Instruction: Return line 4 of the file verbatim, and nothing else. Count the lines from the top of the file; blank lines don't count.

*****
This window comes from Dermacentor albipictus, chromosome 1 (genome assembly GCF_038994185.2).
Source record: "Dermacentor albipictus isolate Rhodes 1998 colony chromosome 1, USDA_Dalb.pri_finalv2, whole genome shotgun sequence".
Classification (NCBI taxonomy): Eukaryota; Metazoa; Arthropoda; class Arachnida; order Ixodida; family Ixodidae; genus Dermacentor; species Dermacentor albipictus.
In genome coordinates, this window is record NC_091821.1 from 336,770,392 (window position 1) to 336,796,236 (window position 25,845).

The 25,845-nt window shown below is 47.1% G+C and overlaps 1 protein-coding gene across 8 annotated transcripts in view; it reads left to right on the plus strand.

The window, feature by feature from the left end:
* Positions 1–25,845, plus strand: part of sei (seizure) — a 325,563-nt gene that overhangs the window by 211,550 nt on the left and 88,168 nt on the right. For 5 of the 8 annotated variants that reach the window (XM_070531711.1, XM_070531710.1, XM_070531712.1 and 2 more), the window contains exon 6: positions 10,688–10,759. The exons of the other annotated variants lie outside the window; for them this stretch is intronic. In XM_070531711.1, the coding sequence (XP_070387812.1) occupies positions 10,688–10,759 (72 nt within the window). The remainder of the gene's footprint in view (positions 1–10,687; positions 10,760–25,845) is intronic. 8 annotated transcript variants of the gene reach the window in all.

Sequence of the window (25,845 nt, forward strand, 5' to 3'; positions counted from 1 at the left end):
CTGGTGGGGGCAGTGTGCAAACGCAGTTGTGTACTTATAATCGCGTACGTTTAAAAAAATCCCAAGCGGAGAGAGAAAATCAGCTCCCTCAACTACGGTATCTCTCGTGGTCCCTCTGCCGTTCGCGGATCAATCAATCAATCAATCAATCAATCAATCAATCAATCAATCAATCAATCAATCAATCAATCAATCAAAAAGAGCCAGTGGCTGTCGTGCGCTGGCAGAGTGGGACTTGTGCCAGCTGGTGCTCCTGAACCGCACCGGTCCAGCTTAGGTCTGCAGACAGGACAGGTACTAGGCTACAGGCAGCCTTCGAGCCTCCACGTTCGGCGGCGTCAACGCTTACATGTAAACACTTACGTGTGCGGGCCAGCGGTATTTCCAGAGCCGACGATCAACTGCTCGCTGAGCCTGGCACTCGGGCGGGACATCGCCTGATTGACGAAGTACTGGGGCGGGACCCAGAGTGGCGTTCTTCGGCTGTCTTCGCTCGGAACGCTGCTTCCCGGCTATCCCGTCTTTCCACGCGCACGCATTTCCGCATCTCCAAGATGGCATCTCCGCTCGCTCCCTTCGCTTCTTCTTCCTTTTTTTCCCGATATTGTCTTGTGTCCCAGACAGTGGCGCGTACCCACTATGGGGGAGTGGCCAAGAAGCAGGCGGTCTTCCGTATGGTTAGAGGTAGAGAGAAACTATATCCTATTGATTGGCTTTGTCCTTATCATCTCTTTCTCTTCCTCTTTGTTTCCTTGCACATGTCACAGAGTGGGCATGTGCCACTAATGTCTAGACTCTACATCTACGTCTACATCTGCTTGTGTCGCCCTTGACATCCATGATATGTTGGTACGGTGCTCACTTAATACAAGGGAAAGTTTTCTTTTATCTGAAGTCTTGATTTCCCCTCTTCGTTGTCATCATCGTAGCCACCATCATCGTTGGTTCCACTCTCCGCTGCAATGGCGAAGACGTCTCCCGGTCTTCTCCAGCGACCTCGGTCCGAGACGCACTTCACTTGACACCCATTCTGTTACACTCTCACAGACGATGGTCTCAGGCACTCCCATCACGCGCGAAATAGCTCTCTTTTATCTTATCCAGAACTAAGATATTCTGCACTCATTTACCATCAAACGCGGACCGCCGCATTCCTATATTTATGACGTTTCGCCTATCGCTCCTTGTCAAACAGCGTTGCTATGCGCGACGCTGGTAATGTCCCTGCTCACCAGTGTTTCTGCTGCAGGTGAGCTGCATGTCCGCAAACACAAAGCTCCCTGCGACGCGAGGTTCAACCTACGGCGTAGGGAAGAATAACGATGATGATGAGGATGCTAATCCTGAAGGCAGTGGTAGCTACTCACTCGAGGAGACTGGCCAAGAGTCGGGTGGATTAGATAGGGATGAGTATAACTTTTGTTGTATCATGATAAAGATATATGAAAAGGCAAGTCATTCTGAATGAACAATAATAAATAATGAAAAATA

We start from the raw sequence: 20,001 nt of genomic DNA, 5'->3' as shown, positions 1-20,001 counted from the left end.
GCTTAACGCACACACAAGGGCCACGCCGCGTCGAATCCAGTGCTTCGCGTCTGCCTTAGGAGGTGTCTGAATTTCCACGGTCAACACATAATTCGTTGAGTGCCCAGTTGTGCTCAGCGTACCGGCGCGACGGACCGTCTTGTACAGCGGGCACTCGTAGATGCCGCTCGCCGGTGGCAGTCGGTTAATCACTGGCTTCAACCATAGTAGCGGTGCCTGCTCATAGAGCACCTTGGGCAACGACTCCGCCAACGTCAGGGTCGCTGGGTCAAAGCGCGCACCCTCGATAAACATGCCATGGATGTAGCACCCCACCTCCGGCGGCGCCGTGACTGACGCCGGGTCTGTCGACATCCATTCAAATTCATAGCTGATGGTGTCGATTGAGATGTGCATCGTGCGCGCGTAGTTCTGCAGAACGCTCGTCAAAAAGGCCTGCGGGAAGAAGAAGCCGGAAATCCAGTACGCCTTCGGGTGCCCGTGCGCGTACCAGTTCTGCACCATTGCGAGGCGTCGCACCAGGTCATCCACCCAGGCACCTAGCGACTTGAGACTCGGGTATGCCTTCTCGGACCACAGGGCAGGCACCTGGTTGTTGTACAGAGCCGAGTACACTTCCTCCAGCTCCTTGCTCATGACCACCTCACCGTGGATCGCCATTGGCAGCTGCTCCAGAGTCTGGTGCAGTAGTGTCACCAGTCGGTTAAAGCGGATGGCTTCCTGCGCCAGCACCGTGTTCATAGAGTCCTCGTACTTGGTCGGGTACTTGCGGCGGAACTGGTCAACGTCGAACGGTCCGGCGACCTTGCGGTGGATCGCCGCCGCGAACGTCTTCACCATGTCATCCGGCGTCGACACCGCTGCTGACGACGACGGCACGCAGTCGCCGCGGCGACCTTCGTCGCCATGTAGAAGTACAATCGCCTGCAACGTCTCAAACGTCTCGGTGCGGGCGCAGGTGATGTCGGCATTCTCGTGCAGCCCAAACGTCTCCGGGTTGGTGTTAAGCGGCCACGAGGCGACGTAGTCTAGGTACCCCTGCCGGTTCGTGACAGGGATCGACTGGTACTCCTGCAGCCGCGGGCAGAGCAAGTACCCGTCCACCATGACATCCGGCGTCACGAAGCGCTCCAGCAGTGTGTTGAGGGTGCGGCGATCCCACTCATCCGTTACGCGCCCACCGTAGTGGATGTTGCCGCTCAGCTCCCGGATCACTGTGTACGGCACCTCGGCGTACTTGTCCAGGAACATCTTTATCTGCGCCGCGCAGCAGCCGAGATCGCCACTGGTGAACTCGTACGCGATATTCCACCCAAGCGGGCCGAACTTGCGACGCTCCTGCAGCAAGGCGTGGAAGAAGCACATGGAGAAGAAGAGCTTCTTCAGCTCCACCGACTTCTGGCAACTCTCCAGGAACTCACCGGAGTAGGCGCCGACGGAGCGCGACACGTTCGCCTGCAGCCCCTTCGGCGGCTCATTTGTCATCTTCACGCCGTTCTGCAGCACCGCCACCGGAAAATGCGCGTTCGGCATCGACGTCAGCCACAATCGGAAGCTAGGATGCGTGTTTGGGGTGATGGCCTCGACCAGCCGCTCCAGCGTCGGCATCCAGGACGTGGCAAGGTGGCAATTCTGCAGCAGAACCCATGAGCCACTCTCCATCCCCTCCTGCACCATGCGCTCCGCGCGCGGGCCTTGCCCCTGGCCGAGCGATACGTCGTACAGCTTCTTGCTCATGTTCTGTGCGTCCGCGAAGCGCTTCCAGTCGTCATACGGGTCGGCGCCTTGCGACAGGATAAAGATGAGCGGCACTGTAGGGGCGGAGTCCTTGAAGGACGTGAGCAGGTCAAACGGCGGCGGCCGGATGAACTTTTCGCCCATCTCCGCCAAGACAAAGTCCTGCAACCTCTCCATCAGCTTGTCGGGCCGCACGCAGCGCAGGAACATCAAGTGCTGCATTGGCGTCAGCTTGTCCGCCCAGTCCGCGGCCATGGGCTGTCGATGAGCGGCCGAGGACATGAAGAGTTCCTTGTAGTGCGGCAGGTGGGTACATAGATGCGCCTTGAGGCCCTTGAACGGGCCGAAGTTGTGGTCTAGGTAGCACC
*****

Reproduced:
In genome coordinates, this window is record NC_091821.1 from 336,770,392 (window position 1) to 336,796,236 (window position 25,845).